By James Hoorman Hoorman Soil Health Services
(Source: Jeff Lowenfels, Teaming with Bacteria, 2022)
Do plant roots really eat bacteria? The answer is Yes (sort of!). In the last 5-10 years, our understanding of how plants acquire nutrients has changed dramatically. With new stronger microscopes; Australian scientist and Dr. James White, Rutgers university have discovered that plant roots are taking in endophytic (translation: “within the plant”) bacteria and acquiring nutrients from these microbes. One study estimates that 47% of the atmospheric nitrogen (N) and perhaps as much as 70% of the plants N might be acquired from bacteria absorbed and living between plant cells and within plant cells. This newly discovered processed is called rhizophagy.
We should not be too surprised. Farmers inoculate legumes (soybeans, peas) with Rhizobium bacteria which reside in plant nodules and fix N . Arbuscular Mycorrhizal Fungi (AMF) also enter roots and live between plant cells. AMF are like root extenders, bringing back water and soil nutrients in exchange for plant sugar. Endophytic bacteria do the same thing and all three (Rhizobia, AMF, bacteria) use similar processes to get into the plant. Important note: This is a symbiotic relationship (mutually beneficial to both parties) and the plant is the one that initiates and controls this process.
There are three plants zones for nutrient acquisition. First, the bulk soil away from the plant roots hold many nutrients. AMF can extend 6-18 inches away from a root to access water and nutrients a root can not reach. Second, the rhizosphere right around the plant roots send out root exudates to communicate or signal certain microbes what the plants needs nutritionally. Plants feed the microbes and the microbes make nutrients plant available. The third zone is now endophytic microbes that live within the plant supplying nutrients through rhizophagy.
The rhizophagy cycle is complex and very tightly managed by plant roots to avoid cellular root damage. Bacteria cluster together and live in dense biofilms around the root cap (root tip). Biofilms are full of nutrients (plant root exudates) and provides protection from predators. These bacteria are making nutrients plant available, but the plant wants more because it wants to grow (think about teenagers and how much they need to eat to grow quickly). The plant signals certain bacteria to enter the thin-walled root cell membranes (meristem cells) close to the root cap. The bacteria use arginine (a plant amino acid root exudate) to make ethylene to gain root entry. Once inside the root, these bacteria lose their cell wall (think about tumbling around in a washing machine) but they are still alive. Some stay between cell walls, others enter the plant cell themselves, or move to other parts of the plant (stems, leaves, flowers, seed).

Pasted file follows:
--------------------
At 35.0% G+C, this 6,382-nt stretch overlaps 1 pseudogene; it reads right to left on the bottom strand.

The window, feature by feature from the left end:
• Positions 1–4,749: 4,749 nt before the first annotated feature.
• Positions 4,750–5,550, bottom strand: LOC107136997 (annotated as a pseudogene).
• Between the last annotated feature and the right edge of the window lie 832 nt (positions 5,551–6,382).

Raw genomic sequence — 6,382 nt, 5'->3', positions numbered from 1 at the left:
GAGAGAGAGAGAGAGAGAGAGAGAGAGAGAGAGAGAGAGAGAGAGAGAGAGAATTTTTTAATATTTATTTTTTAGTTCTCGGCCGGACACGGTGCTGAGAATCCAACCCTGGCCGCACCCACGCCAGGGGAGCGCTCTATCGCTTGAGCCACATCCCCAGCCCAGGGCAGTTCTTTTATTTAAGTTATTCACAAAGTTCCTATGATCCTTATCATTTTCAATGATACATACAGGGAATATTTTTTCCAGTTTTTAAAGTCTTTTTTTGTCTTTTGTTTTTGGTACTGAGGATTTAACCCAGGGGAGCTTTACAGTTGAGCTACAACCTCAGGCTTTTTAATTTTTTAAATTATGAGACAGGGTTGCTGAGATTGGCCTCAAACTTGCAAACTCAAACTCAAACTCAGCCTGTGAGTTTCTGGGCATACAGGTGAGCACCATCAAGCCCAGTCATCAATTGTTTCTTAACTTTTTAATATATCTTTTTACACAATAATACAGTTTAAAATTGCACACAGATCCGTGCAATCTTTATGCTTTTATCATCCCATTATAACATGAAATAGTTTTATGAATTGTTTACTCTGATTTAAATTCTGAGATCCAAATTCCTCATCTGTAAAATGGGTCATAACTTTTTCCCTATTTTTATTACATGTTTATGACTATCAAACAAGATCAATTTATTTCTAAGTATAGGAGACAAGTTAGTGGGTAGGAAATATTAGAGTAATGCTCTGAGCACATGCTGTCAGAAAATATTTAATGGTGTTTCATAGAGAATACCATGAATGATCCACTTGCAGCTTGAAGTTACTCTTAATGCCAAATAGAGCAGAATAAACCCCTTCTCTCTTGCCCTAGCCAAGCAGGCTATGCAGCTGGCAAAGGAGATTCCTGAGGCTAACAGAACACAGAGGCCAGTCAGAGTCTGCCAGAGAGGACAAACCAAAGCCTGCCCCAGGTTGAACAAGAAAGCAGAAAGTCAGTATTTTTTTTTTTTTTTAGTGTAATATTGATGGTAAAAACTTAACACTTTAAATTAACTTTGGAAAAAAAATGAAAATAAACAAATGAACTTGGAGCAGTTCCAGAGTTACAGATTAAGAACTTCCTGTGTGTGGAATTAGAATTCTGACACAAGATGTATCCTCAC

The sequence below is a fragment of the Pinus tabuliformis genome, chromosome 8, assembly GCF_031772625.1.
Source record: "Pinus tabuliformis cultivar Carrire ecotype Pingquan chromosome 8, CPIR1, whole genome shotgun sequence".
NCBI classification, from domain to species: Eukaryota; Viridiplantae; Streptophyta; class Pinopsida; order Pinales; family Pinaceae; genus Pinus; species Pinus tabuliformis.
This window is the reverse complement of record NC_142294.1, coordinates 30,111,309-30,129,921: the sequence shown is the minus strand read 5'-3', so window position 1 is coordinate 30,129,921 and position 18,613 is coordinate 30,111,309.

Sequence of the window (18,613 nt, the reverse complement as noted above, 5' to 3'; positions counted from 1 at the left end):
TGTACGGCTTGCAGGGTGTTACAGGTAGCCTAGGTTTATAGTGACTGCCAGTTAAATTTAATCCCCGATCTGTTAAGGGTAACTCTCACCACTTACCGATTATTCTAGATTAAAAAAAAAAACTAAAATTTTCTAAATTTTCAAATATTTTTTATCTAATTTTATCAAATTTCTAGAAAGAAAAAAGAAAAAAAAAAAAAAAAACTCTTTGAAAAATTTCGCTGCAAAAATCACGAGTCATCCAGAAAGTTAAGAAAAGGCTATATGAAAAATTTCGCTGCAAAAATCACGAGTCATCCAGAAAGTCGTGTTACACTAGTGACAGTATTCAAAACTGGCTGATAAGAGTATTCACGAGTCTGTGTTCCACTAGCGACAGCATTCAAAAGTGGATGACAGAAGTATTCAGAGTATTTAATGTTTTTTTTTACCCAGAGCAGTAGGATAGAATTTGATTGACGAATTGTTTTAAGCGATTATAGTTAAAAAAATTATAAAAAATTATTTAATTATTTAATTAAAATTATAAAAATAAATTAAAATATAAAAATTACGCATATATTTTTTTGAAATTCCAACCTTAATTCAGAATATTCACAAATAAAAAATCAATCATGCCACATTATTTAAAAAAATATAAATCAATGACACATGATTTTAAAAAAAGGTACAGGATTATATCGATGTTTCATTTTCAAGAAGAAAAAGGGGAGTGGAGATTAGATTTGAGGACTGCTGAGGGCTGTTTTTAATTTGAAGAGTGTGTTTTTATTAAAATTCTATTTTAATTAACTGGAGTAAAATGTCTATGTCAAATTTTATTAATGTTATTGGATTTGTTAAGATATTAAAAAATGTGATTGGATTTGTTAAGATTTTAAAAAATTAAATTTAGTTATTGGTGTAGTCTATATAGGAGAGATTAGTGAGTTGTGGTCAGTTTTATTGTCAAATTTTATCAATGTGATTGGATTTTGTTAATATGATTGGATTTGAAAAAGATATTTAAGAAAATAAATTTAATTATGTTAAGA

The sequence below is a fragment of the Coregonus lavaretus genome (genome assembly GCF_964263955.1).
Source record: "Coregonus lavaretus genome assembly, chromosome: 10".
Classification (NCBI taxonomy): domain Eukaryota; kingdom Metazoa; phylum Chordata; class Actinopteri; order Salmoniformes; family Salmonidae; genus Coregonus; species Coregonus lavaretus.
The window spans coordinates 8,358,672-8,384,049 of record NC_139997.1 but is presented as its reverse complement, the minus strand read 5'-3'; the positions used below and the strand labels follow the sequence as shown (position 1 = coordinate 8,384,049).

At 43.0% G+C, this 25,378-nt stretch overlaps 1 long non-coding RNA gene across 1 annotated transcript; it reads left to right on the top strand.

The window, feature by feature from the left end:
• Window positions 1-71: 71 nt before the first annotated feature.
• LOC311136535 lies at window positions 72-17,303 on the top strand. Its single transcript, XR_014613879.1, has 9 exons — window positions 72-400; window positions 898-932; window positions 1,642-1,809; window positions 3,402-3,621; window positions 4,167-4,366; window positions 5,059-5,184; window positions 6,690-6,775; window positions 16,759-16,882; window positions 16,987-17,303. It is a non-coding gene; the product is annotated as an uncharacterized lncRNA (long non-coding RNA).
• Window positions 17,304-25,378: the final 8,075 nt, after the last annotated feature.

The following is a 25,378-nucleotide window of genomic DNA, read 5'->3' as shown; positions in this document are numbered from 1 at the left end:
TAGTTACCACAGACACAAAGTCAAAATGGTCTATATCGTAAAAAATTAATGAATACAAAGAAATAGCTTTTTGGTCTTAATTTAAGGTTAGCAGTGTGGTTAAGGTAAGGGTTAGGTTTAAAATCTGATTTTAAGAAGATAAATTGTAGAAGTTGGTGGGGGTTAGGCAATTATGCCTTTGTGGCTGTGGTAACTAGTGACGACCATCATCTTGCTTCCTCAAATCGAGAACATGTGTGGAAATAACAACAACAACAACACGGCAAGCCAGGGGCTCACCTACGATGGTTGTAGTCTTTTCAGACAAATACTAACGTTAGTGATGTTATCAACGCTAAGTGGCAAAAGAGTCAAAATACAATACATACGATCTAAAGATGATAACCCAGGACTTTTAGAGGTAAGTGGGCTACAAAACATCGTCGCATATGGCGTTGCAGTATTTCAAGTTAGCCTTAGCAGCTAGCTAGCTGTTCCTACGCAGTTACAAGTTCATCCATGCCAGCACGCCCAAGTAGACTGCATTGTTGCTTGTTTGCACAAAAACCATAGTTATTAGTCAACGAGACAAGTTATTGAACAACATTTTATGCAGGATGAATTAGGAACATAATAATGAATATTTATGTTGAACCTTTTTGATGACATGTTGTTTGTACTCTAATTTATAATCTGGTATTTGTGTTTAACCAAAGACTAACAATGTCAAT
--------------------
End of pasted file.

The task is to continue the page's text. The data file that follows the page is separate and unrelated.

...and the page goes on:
The stripped off cell wall of endophytic bacteria supplies a banquet for the plant. Carbohydrates (sugars), amino acids, plant growth hormones, and macro and micro nutrients all are released to the hungry plant for faster growth and higher yields. The wall-less bacteria thrive in the protected plant (lots of food, no predators, little stress) and they multiply extremely fast (every 20 minutes). As the microbial population expands, it gets crowded, so they start pushing outward forming a new root hair. Roots hairs can only form from endophytic bacteria! These bacteria crowd the root hair in such large numbers, they are expelled in waves back into the soil. Once in the soil, these bacteria fatten up with nutrients, grow a new cell wall, and start looking for the next ride into the plant. The whole process takes about 2 days.
A few bacteria do not survive this wild ride (possibly as many as 10%). Inside a bacteria cell, the cytoplasm is full of nutrients and intact phytohormones that greatly stimulate plant growth, which in the long run, is good for both healthy plants and healthy microbial populations long-term. Since bacteria divide often and produce by division, they really do not have an individual lifespan unless they die or are consumed by another organism.
There is no difference between plant nutrients derived from rhizophagy and those derived directly from the soil. The big difference, rhizophagy supplies the plant with easy-to-get nutrients when it is really hungry and want to grow and produce seeds. The intact plant growth hormones stimulate fast growth and increased crop yields. Also, the endophytic bacteria produce nitric oxide to protect themselves inside the plant. This nitric oxide is converted to nitrates which the plant can use directly and be converted into plant N to make amino acids, proteins, and enzymes. This new information could help farmers and gardeners raise higher yielding, nutrient dense crops with much less commercial fertilizer in the near future.